In Tenniel's drawings, the Gryphon was depicted in typical griffin form, as a composite of eagle and lion, deftly amalgamating the beaked head, taloned forelimbs, and plumed wings of the former with the furry body, clawed hind limbs, and long tuft-tipped tail of the latter. Conversely, whereas the Mock Turtle also appeared to be a composite creature, it did not resemble anything known to me from either fable or fact. Nor had I even heard of a mock turtle before. Evidently, therefore, I reasoned, unless it were an exceedingly obscure mythical beast it must have been one of Carroll's own inventions, but what had inspired him to fashion it in the extraordinary form that he had done, and where had its very distinctive, memorable name originated? These were the two questions that puzzled me for so long (back in those now far-distant days before the information super-highway of the internet had come into being!).

Sir John Tenniel's most famous depiction of the Mock Turtle and Gryphon, 1865 (public domain)

For in Tenniel's illustrations, this remarkable creature was portrayed with the familiar body shell and scaly front flippers of a real turtle, but sported the big-eared head, hoofed hind legs, and long tufted tail of a calf. In my youthful naivety, I simply assumed that the 'mock' aspect of its name related to the fact that because of these bovine attributes it wasn't a genuine turtle, with the latter attributes merely being humorous but hardly meaningful creations by Carroll. I now know of course that had I been alive during Victorian times when AAIW was written and published, I would have been readily aware of the true derivation of this term and the attendant significance of those attributes – especially as, albeit unrealised by me back in my childhood, Carroll had actually provided the answer to one of my afore-mentioned questions in his text:

Then the Queen left off, quite out of breath, and said to Alice, "Have you seen the Mock Turtle yet?"

"No," said Alice. "I don't even know what a Mock Turtle is."

"It's the thing Mock Turtle Soup is made from," said the Queen.

"I never saw one, or heard of one," said Alice.

Neither had I, but nor had I ever heard of mock turtle soup either, so I had assumed that this too was just another Carrollian invention. Many years later, however, I finally stripped bare the mystery surrounding the 'mock' moniker, and uncovered at last the truth behind this very tantalising turtle.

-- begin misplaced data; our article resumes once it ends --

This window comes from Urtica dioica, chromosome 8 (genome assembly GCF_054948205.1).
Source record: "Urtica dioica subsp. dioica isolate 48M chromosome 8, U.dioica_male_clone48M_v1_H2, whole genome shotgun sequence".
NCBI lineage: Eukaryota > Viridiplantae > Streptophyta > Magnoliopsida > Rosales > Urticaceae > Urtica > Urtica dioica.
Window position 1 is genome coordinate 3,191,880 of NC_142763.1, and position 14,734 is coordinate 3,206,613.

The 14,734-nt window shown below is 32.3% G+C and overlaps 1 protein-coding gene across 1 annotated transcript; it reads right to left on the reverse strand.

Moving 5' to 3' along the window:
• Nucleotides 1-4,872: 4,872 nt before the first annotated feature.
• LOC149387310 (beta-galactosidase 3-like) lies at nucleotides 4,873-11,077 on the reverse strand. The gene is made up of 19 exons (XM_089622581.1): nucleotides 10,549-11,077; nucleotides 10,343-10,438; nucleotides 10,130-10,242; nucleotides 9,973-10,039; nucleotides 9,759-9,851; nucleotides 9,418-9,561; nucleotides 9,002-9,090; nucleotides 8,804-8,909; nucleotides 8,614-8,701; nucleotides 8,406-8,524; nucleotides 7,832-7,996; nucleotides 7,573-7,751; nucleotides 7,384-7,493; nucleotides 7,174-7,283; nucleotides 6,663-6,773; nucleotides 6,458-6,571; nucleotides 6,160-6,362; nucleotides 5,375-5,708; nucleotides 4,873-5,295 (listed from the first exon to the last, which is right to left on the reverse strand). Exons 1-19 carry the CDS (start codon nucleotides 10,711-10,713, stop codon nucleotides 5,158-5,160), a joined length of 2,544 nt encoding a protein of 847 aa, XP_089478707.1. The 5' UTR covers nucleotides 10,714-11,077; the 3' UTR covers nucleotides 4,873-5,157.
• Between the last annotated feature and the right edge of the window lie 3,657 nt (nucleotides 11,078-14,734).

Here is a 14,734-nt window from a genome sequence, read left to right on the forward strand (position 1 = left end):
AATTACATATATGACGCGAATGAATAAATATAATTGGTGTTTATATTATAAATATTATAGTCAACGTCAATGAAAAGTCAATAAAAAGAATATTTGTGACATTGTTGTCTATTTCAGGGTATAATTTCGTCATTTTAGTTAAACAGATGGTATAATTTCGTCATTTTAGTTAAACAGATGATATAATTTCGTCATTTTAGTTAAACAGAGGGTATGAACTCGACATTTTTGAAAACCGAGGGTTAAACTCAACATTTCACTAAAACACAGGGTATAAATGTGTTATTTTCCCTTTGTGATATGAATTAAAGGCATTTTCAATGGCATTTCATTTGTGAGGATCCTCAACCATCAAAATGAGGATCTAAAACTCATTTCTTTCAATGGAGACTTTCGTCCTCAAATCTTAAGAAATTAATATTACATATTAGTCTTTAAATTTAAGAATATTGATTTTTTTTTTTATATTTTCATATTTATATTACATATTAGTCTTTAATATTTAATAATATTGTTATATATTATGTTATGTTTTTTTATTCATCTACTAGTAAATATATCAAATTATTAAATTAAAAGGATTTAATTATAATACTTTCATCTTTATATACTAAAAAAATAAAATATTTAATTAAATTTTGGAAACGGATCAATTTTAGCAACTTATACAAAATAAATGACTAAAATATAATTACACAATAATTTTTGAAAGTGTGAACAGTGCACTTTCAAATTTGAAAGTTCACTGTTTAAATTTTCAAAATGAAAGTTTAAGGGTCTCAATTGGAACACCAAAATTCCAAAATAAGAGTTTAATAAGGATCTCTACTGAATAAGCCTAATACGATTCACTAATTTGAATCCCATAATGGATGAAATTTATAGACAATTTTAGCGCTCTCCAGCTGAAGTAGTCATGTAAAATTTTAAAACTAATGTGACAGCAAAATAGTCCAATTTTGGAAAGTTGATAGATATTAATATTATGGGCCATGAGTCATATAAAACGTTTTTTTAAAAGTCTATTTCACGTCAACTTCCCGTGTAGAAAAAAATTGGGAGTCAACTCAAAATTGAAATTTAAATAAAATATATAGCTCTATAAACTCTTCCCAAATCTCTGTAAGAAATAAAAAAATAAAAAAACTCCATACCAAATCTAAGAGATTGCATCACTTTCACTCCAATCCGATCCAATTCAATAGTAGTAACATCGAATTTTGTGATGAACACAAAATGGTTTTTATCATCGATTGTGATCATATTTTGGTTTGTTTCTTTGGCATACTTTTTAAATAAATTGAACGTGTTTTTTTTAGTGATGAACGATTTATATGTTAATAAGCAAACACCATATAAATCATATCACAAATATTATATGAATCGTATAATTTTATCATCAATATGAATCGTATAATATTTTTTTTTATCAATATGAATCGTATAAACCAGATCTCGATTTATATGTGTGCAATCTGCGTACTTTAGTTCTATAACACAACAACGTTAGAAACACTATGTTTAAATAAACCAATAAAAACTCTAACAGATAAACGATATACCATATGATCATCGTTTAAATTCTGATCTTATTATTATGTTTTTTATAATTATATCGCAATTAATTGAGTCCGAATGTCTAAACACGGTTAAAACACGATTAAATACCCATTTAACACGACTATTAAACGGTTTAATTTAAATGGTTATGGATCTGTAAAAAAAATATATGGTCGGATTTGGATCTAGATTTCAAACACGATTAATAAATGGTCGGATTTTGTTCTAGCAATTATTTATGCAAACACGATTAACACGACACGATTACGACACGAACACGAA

A colourised version of Tenniel's second original illustration of the Mock Turtle and Gryphon with Alice, 1865 (public domain)

It turned out that mock turtle soup was actually a bona fide dish, an English soup originally created during the mid-1700s but very commonly served in Victorian times. It earned its name from the fact that it was actually a cheap substitute for genuine turtle soup, which was a very expensive delicacy that few could afford. Instead of containing turtle flesh as its primary ingredient, mock turtle soup contained calf meat (veal), taken especially from those parts of a calf that were otherwise usually discarded, i.e. the head, hooves, and tail, and which therefore cost a lot less to produce than real turtle soup.

Classic illustration by Arthur Rackham of the Mock Turtle, Gryphon, and Alice, 1907 (public domain)

Suddenly, all became clear. His fondness for humorous word games, puns, and other literary trickery had clearly inspired Carroll to dream up a character that was then playfully put forward by him when recounting his story as the (non-existent) creature from which was derived a certain very common veal-containing dish from his time whose memorable name would be familiar to his young listeners and thus make them laugh – namely, mock turtle soup. That was why the Mock Turtle had a turtle's shell and front flippers but a calf's head, hind limbs, and tail – with typically witty Carrollian absurdity, it was the visual embodiment of what mock turtle soup pretended to contain (turtle) and what it actually did contain (the calf elements listed above).